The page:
A good analogy for this I believe is to consider the physical laws that govern creation. God created them, and we are bound to them. For example, I am quite bound to the law of gravity. God however is not so bound, and for his own purpose can set this law aside. An example of that would be the parting of the Red Sea (Exodus 14). When God sets aside these physical laws of nature for His own purpose, we consider that to be a miracle. However, even though I know that God is capable of setting this law aside, wouldn’t I be quite foolish to presume he would do so? Should I choose to jump off a cliff knowing that God could indeed save me, so I presume He will? Or should I rather have the utmost respect for the physical law of gravity that God designed into nature?
In the same way, we are given spiritual laws and bound to them. Baptism is a spiritual law established by Christ for salvation, and we are bound to this law. “The Church does not know of any means other than Baptism that assures entry into eternal beatitude; this is why she takes care not to neglect the mission she has received from the Lord to see that all who can be baptized are ‘reborn of water and the Spirit.’” (CCC1257) And to ignore this law would indeed be foolish, even though we recognize that God is capable of setting it aside for His own purpose and perfect will. We should not try to box Him in with the limitations of our thinking.
For this reason, the Church recognizes what is called the “Baptism of desire.” A classic example would be the person who is on their way to be baptized and is killed in an accident. Would God really allow that person to go to hell because they didn’t make it to the church? Or would their desire to be baptized be a reason that God would set aside that spiritual law? As Catholics we would understand that yes it would be. But that example does not excuse those who profess Christ but make no effort to follow his command to be baptized. God, who knows the heart is not a fool.
Another example often given as to why Baptism isn’t necessary is the one of the good thief. We see him on a cross beside Jesus, and are given this encounter in Luke 23:39-43 — One of the criminals who were hanged railed at him, saying, “Are you not the Christ? Save yourself and us!” But the other rebuked him, saying, “Do you not fear God, since you are under the same sentence of condemnation? And we indeed justly; for we are receiving the due reward of our deeds; but this man has done nothing wrong.” And he said, “Jesus, remember me when you come in your kingly power.” And he said to him, “Truly, I say to you, today you will be with me in Paradise.” The claim is made that since the good thief wasn’t baptized, and Jesus promised he would be with him in Paradise, this proves that Baptism isn’t necessary for salvation.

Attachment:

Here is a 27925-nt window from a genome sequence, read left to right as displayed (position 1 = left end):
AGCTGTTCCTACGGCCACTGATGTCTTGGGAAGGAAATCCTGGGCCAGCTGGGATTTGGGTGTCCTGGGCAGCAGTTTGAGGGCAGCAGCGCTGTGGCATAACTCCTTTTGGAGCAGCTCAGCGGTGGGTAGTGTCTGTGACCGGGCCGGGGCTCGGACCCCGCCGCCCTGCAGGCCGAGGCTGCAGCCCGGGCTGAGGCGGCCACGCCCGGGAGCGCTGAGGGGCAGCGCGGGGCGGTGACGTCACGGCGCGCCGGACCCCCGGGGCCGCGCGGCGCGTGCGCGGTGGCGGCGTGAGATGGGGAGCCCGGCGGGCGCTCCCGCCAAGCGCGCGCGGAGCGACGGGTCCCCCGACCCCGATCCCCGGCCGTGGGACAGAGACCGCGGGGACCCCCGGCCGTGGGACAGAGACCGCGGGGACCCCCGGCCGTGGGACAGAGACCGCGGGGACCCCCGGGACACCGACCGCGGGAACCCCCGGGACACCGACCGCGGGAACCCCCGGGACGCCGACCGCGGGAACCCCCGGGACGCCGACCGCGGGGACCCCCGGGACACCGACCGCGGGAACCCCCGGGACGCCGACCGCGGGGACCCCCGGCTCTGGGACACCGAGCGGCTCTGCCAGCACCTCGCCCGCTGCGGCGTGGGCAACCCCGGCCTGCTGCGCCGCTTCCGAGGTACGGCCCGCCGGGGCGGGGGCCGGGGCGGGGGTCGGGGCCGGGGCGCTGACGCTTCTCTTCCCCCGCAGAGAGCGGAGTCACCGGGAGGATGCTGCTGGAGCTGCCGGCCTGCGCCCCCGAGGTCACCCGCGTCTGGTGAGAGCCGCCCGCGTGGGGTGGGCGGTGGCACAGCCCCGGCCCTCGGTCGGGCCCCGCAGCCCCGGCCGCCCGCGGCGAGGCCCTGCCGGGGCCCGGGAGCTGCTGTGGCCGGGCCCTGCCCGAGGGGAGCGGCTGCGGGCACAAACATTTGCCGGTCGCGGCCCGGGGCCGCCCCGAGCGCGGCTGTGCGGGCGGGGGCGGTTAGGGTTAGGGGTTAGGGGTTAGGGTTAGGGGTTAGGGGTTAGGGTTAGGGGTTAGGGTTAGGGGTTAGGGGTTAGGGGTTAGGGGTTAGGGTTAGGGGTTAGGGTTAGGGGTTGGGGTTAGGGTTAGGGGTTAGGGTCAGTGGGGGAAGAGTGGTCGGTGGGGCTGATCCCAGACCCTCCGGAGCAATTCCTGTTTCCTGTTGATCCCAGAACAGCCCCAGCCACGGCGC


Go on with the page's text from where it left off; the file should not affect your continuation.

From the Catholic perspective, there can be much said about this. But my first question is always, where does it say in Sacred Scripture that the good thief was never baptized? Because the Bible never says that. That is an assumption being inserted into the text that is not there. We know that Jesus baptized people (John 3:22), and it’s evident the good thief has some knowledge of Christ. To make a claim that the good thief was never baptized is not supported by Sacred Scripture.
Aside from that, there are two other relevant points. One is that the good thief died under the old Covenant, where Baptism was not required. Christ gives the commission to the apostles to baptize after the resurrection.
The other way to view the good thief from a Catholic perspective is to understand the concept of the Baptism of desire. It is quite likely that the good thief did have a conversion experience while on the cross. Matthew’s Gospel records that both of the thieves were mocking Christ; Luke gives us the perspective cited above which tells us that the good thief had a change of heart on the cross. So if we assume he had never been baptized, does the fact that Christ promised him paradise without Baptism contradict the Catholic view? Not at all. “Baptism is necessary for salvation for those to whom the Gospel has been proclaimed and who have had the possibility of asking for this sacrament.” (CCC1257). Obviously the good thief was not in a position to be baptized; for him, the desire to be baptized would have been sufficient had he died under the New Covenant. His experience does not allow the rest of us who are capable of Baptism to ignore Christ’s command or assume it isn’t necessary. “God has bound salvation to the sacrament of Baptism, but he himself is not bound by his sacraments.” (CCC1257) Our role is to take the words in Sacred Scripture to heart and conform our lives to them, and this is true about Baptism. Our role is not to use the words in Sacred Scripture to limit what God can do, or to find excuses why they do not apply to us.
My next post will explore how we are to baptize – specifically how the sacrament of Baptism is to be celebrated according to Sacred Scripture.